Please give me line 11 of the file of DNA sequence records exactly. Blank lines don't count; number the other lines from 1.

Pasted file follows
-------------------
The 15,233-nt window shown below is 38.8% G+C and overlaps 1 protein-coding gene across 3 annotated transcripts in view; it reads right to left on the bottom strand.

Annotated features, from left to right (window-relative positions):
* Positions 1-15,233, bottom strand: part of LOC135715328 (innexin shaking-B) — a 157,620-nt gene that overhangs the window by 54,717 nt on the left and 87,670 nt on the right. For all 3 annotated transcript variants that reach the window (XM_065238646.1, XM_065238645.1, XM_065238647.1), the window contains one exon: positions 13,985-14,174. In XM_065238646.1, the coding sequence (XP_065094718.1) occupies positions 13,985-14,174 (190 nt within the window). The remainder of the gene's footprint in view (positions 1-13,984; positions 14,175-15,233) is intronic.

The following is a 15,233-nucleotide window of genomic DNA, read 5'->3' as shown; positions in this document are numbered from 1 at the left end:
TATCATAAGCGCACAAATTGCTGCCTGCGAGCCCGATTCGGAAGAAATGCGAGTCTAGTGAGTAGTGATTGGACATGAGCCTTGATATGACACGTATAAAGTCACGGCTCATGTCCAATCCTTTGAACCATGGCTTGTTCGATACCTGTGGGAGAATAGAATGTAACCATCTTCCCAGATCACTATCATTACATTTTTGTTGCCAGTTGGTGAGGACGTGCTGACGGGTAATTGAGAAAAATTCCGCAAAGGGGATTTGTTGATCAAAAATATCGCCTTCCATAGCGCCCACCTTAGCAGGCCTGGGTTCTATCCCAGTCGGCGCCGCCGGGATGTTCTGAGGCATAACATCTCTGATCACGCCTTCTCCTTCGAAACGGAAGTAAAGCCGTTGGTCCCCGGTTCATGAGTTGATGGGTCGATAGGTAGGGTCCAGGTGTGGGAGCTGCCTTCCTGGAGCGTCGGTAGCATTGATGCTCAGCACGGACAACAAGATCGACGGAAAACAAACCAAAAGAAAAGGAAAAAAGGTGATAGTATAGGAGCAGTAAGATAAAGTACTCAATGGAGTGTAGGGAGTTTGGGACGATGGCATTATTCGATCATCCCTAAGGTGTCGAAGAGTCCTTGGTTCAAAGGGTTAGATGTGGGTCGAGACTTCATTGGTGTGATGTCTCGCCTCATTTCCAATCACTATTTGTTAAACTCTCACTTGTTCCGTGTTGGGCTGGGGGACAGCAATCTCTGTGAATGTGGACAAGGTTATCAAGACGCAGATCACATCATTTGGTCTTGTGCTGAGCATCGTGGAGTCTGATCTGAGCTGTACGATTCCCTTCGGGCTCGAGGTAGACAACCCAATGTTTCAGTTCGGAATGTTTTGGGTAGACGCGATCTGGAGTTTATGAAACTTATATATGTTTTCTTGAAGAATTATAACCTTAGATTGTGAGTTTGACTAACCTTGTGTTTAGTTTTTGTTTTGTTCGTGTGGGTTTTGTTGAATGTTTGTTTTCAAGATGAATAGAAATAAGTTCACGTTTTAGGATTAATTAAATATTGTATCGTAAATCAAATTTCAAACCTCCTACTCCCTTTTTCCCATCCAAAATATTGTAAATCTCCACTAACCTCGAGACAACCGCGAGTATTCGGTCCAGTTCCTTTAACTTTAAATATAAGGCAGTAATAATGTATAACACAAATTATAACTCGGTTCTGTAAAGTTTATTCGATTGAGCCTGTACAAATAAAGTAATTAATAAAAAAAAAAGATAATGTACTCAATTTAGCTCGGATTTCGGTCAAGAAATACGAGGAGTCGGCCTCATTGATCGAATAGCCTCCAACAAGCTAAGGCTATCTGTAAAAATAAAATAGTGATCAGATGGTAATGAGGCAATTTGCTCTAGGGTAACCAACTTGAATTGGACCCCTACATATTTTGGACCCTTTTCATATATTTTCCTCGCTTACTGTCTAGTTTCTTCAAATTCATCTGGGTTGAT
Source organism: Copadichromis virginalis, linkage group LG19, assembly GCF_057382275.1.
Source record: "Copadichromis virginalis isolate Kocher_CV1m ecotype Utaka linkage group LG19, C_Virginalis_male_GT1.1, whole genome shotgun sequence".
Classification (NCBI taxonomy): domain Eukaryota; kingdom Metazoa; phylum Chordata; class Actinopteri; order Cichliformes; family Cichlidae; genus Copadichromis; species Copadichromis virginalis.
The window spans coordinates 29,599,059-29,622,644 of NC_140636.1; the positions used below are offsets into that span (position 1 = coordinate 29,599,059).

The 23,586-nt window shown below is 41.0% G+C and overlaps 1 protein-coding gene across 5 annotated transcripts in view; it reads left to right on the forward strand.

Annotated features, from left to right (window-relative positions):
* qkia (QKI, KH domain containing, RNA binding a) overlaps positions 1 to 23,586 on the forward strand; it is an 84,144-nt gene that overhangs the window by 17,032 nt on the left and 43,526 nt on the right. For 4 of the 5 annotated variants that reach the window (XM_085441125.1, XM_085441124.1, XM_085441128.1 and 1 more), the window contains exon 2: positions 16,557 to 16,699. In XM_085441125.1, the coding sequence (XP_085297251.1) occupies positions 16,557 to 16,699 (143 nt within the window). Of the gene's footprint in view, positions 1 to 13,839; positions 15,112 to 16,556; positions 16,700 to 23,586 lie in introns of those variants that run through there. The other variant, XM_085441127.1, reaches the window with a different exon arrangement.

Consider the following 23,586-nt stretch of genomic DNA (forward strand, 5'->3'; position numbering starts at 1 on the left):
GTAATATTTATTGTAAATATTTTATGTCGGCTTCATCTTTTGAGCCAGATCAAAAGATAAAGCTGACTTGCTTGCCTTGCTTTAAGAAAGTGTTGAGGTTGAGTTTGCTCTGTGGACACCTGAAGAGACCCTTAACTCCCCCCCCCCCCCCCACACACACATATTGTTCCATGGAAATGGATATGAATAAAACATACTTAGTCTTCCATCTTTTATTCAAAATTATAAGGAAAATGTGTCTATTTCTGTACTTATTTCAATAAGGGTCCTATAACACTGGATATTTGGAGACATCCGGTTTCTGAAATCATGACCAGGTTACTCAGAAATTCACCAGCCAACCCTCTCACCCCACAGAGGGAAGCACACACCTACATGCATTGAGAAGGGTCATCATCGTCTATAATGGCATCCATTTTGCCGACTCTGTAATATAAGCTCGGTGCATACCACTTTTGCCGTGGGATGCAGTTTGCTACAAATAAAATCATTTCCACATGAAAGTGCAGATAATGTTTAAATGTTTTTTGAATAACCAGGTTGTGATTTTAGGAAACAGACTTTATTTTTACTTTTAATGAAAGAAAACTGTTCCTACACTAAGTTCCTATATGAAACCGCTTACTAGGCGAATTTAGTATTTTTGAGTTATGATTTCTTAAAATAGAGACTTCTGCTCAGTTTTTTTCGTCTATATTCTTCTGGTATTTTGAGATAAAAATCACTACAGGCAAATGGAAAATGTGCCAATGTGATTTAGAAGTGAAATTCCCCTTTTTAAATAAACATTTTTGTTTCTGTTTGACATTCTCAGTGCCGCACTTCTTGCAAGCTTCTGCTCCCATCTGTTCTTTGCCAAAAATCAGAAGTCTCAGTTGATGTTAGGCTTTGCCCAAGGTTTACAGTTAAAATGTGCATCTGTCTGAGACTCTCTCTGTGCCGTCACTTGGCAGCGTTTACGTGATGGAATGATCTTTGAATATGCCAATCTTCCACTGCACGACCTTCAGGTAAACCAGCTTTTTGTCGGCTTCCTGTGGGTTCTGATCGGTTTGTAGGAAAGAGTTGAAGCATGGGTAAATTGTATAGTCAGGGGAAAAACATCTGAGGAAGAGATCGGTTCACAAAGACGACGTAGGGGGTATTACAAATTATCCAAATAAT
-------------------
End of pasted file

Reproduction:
Annotated features, from left to right (window-relative positions):